Boards demonstrate accountability for looking out for the investments of owners — not when they are merely pronouncing judgment on past performance. Yes, past performance can be an indication of whether or not organizational initiatives are working. But where the real value lies is in interpreting performance in the context of a rapidly changing world. Are boards willing to be accountable for envisioning a future for an organization? Or do boards believe that shareholders and stakeholders only want immediate return-on-investment and short-term, incremental gains? It is, perhaps, a chicken-and-egg discussion.

Consider this McKinsey report on building forward-thinking boards. What do you think?

Corporate accountability – blah, blah, blah

May 13th, 2013

This morning, The Xylem Group had a very interesting teleconference. We discussed the debates and dialogs going on over corporate governance, the focus on profits, doing more with less, and accountability. Accountability to whom? That’s the big question.

Friday, The New York Times reported the average carbon dioxide reading surpassed 400 parts per million at Mauna Loa on Hawaii. Carbon dioxide is the heat-trapping gas that scientists believe is responsible for global climate change. The operative word is “average”. Readings have exceeded 400 PPM before, but now the readings of 400 PPM have reached an average daily level. Many countries (with the notable exceptions of the U.S. and China) have adopted a maximum target level of 450 PPM. At that point, we’re likely to experience some major changes that we humans may not be able to adapt to very well. If the scientists are right, without some major limiting efforts we will reach that level within 25 years.

Our children and our grandchildren will be living through the effects of global climate change. What will they see?

Rising temperatures mean significant climate change and implications for fundamentals like water and crop production. People can live without a lot of things, but not without food and water for very long. How will humans cope with long-term droughts in major crop-producing areas throughout the globe? The UN says that nearly 1 in 10 people don’t have clean water. Despite reduced birth rates in the developed nations, the population continues to grow. With over 7 billion people on the planet, the demand for fresh water continues to grow. Shortages of water mean shortfalls in crop production. In areas that are already suffering from dearth of water development projects and lack of food (where we already see major conflicts and human suffering connected with a winner-take-all mentality), how will the additional stress impact those people?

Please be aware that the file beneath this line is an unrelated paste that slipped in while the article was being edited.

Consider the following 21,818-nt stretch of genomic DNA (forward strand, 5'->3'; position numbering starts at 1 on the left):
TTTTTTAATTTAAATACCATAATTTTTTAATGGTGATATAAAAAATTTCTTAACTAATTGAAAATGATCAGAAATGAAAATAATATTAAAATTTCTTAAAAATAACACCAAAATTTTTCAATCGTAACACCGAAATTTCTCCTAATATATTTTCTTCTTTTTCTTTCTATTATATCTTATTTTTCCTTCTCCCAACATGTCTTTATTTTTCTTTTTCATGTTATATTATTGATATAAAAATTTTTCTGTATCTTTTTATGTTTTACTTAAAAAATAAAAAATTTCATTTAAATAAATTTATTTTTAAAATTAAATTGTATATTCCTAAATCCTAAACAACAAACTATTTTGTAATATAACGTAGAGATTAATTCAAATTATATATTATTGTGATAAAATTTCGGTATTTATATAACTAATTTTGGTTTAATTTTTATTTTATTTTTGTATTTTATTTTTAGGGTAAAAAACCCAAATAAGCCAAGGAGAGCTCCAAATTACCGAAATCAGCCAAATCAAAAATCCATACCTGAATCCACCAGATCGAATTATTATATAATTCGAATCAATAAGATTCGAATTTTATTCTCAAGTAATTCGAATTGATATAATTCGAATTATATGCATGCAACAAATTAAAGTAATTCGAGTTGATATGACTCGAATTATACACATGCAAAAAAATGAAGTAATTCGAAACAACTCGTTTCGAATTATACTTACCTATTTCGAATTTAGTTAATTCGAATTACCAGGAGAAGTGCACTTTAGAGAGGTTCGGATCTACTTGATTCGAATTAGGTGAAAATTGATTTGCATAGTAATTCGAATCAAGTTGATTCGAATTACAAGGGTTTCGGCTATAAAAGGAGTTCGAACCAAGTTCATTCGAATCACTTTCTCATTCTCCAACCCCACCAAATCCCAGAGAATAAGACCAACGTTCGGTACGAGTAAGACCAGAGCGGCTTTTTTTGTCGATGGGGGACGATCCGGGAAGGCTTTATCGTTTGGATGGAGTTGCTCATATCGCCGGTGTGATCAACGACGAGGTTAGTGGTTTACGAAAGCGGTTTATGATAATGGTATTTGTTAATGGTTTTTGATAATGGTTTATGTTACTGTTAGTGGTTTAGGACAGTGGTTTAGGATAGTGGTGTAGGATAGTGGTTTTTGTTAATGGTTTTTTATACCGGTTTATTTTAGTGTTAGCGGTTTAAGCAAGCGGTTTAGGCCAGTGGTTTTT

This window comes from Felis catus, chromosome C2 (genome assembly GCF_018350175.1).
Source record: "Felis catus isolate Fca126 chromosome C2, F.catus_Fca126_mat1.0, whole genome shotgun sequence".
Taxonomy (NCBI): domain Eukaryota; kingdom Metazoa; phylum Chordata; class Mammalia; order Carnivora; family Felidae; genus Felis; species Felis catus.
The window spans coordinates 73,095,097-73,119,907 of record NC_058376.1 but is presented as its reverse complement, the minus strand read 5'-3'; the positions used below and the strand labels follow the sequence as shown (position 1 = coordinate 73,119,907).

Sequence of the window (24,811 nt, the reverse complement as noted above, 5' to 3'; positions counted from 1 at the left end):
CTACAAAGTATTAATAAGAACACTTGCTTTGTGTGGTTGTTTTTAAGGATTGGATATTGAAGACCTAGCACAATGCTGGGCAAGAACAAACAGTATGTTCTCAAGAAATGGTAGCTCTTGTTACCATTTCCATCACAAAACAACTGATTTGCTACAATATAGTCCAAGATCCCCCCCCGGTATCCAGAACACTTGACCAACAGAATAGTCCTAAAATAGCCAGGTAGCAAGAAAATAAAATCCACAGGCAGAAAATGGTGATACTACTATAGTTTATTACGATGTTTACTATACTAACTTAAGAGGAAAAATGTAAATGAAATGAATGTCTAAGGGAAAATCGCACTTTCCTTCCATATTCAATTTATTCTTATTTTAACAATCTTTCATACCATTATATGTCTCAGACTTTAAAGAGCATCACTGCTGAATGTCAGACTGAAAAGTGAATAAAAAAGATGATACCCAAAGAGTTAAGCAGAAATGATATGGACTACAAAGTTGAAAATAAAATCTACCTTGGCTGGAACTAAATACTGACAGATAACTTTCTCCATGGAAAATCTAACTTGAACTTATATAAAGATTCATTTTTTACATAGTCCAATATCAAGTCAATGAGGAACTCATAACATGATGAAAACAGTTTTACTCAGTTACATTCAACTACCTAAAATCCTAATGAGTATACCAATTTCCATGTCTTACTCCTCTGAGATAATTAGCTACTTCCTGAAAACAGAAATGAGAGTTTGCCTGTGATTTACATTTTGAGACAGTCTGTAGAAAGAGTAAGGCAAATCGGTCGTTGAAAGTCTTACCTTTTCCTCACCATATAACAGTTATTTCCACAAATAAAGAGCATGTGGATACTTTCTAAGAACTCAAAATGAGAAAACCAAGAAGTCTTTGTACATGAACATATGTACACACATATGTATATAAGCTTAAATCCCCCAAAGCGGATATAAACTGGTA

Rising sea levels will put billions of people in harm’s way. Where will they go?

How will all of this change global economics?

My colleague Robert Ballantyne has long been pointing to the unbridled power of our global corporations and lack of accountability. In a recent tweet, he said “Our systems of government, money, and corporations were developed when unlimited growth seemed possible. Those systems are obsolete.” Similarly, I have long lamented the “taking” mentality of financial institutions. John Bogle created my awareness of this issue. When you consider the amount of money that the financial sector takes out of our economy and never puts back (it is called asset management), what is the value of digital wealth? You can’t eat it and you certainly can’t drink it. With all of that power, the state that empowers creation of corporations requires some body of people (the board) to be accountable. What’s missing with many of our corporations is clarity about accountability, don’t you think? If (for example) a corporation board believes their only accountability is to the bottom line profits (shareholder ROI), what might be sacrificed in that pursuit? We see it happening all too frequently (JP Morgan Chase, Wal-Mart, Enron, garment industry and Bangaladesh).

Same is true for non-profits. In their non-ending quest for money (there is never enough), often the boards fail to recognize how resources could be better leveraged or possibilities for partnerships/collaborations. In other words, constantly focusing on the means does not ensure successful achievement of the Ends. In the larger scheme, how many more people could be served with better quality and at a reasonable cost to society (the commons) if boards took a holistic view of their existence/accountability?